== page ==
Thursday, May 22, 2014

Thoughful Thursday #23

Geek Social Fallacies
Some time ago, I discovered this link:
  It was inspiring to me. It is also sad to see people changing the ideals of geeks (truth, fellowship, individualism), into tools to be exploited against other groups of geeks. I invite anyone who reads my blog to visit this post, and think about how you can avoid falling into these pitfalls.

Thursday, May 15, 2014

My Game Chef Entry

Here is the current version of my game:

The setup is that you play the part of a supernatural monster that is working with/against other supernatural creatures with the destiny of a remote village hanging in the balance.

The game play is thtis:
Deal two Character cards to each player. The combination determines your character.
Players play Scene cards to set the Scene.
The Scene ends by resolving a conflict, each player plays a Resolution card that changes the rules of scene resolution.
The entire game is on cards, let me know what you think!

Thursday, May 08, 2014

Thooughtful Thursday #22

When I discovered, it renewed my interest in writing. At that time, I had not designed any new games since 11th grade and I had not written anything since 10th grade. By the time I had finished about 1/3rd of my fantasy novel, my good friend Leroy convinced me that if I designed a new RPG, he and his friends in the RPG publishing industry could help me get it published. I took the setting I had developed for the fantasy novel and re-tooled it into a fantasy RPG. The basic inspiration was to take the mechanics from CP2020 and re-tool it for 2d6 and a fantasy setting. There were some good ideas in it, but it was not enough to get it published by Leroy’s friends. It was then that I was plunged into the bittersweet world of independent publishing. Being able to design whatever game I want is amazing. However, I had never planned on having to market my designs or sell them on my own. Still, I wouldn’t change a thing.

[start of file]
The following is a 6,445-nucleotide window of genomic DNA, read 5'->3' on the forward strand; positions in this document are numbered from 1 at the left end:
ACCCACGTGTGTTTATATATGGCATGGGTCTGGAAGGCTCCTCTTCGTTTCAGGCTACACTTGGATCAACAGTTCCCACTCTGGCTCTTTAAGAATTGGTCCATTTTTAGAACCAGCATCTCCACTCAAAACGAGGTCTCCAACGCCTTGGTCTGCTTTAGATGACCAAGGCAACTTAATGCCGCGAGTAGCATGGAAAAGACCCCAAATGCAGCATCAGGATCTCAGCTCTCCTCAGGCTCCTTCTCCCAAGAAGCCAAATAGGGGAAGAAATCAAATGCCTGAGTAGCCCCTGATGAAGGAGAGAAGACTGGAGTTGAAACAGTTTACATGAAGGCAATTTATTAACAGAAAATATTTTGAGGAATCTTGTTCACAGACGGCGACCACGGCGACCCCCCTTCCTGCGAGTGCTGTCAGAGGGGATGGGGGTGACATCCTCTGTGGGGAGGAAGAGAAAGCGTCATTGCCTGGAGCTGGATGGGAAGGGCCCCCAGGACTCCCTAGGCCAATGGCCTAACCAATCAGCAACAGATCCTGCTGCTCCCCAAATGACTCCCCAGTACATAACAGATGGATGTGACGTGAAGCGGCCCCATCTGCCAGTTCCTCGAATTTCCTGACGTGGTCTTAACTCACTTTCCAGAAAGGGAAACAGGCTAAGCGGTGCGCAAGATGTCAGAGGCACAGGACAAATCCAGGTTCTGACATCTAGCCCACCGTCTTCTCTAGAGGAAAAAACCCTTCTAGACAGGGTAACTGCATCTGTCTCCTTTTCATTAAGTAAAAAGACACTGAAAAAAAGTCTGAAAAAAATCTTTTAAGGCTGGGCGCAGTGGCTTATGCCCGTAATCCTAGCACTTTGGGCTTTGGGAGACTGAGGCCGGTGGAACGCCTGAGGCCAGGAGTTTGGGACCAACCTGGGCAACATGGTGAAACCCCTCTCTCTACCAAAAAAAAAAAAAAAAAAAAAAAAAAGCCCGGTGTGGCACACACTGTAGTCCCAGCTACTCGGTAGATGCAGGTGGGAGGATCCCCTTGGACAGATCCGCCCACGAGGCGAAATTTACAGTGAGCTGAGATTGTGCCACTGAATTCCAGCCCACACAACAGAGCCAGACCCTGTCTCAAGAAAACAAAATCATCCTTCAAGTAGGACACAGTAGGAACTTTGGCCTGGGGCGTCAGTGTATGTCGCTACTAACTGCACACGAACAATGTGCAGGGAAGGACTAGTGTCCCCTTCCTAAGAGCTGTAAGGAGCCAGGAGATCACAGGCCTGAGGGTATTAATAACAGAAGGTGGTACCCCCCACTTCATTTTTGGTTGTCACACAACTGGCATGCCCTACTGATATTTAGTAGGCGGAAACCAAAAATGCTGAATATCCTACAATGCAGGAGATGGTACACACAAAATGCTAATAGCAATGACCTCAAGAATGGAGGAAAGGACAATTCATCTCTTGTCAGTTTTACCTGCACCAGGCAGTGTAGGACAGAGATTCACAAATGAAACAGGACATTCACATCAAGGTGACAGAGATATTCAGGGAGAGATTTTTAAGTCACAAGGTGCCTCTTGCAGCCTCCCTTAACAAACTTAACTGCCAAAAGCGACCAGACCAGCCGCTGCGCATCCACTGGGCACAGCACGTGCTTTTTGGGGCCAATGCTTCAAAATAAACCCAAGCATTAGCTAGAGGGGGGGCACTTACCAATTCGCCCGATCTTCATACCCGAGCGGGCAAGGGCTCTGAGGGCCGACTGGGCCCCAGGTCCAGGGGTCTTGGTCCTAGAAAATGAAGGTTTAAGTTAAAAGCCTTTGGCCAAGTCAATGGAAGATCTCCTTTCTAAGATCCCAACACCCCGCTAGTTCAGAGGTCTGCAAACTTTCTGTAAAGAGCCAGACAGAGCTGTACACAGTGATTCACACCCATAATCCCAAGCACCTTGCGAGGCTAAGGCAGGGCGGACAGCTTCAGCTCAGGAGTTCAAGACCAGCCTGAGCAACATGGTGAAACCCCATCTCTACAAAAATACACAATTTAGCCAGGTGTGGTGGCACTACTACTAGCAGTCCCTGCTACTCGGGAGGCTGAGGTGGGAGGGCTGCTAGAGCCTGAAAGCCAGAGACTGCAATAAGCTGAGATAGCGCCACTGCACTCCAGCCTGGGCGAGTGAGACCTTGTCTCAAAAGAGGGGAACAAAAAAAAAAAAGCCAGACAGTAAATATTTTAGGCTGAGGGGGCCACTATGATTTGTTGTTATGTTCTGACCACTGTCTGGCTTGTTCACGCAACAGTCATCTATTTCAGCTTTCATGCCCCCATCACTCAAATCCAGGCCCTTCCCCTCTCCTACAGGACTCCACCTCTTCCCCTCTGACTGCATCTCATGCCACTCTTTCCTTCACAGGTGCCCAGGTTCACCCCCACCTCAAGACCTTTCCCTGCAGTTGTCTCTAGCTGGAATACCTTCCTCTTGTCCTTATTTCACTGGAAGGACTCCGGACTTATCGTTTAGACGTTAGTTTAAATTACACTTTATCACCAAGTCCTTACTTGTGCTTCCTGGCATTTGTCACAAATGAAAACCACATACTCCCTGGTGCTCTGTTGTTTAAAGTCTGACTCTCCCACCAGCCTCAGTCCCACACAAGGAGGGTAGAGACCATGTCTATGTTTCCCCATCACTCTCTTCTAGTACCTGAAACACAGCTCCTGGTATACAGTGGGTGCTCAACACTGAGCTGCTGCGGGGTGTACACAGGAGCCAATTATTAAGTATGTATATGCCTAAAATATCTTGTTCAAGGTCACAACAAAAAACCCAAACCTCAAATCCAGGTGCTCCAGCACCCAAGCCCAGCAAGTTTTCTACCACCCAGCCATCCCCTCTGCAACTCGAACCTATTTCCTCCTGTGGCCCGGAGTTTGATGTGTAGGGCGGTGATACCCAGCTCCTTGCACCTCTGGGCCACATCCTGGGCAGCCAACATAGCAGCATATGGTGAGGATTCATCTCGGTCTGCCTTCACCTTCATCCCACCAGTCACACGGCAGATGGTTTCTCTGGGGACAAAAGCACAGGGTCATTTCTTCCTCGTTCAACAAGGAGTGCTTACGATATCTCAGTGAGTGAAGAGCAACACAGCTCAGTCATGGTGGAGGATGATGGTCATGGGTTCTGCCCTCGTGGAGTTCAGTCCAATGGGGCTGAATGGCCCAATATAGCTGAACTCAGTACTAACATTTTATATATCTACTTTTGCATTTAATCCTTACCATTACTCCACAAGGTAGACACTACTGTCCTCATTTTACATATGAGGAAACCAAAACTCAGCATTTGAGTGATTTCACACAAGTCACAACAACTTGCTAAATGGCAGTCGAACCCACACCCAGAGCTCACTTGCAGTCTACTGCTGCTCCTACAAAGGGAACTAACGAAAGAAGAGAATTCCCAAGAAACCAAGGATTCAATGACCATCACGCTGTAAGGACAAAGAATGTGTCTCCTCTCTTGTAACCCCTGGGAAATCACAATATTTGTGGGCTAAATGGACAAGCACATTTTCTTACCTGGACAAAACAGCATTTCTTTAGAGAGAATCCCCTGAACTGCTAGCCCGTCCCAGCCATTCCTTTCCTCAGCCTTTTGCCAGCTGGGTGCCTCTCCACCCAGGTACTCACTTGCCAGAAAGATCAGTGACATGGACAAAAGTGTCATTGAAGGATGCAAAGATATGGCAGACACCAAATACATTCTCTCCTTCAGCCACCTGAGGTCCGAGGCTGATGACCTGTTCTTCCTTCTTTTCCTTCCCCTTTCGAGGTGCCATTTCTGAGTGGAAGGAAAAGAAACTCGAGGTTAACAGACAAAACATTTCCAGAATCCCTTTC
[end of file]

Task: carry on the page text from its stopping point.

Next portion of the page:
Thursday, May 01, 2014

Thoughtful Thursday #21

The first time I remember seeing mechanics requiring players to spend XPs in order to create magic items was in D&D 3rd edition. It may have existed in D&D 2nd edition (the only version I have not played), but I never saw those mechanics. This idea seems absurd to me. I understand that the intent is to provide game balance. That it prevents PCs from becoming too powerful just because they have spare GPs. However, it also prevented PCs from using magic items to solve problems creatively. Not only that, but the system does not usually provide a profit for creating and selling magic items. How does the Magic item economy sustain itself in this world? It makes no sense to me. I learned to try and balance mechanics versus how much fun it would be, not against how much control it may give or take from any one player.